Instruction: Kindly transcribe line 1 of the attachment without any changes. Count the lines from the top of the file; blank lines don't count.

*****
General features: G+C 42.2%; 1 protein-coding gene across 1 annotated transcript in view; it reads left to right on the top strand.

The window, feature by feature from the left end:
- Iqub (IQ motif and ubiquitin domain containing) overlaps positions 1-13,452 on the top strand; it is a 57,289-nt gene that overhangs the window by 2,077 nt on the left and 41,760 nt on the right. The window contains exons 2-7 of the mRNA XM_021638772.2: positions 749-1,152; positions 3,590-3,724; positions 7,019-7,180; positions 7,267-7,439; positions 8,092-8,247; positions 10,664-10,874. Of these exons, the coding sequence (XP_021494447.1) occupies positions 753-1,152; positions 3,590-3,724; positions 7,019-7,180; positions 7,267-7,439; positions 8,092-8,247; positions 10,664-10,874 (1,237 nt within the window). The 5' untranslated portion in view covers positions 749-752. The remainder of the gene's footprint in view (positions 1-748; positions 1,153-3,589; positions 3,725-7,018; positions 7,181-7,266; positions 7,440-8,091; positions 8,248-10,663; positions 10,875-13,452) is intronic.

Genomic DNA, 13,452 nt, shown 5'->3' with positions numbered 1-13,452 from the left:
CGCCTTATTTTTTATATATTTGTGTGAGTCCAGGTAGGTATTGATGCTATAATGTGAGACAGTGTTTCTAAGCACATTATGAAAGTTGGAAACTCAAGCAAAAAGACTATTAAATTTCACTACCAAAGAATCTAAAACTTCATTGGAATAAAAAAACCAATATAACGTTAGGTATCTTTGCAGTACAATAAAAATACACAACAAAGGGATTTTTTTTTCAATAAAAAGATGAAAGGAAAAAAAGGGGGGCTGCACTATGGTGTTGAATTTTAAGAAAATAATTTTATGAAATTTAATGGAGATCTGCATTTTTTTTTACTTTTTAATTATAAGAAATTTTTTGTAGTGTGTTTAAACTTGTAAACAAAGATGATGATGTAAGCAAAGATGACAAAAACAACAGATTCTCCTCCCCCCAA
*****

General features: G+C 42.2%; 1 protein-coding gene across 1 annotated transcript in view; it reads left to right on the top strand.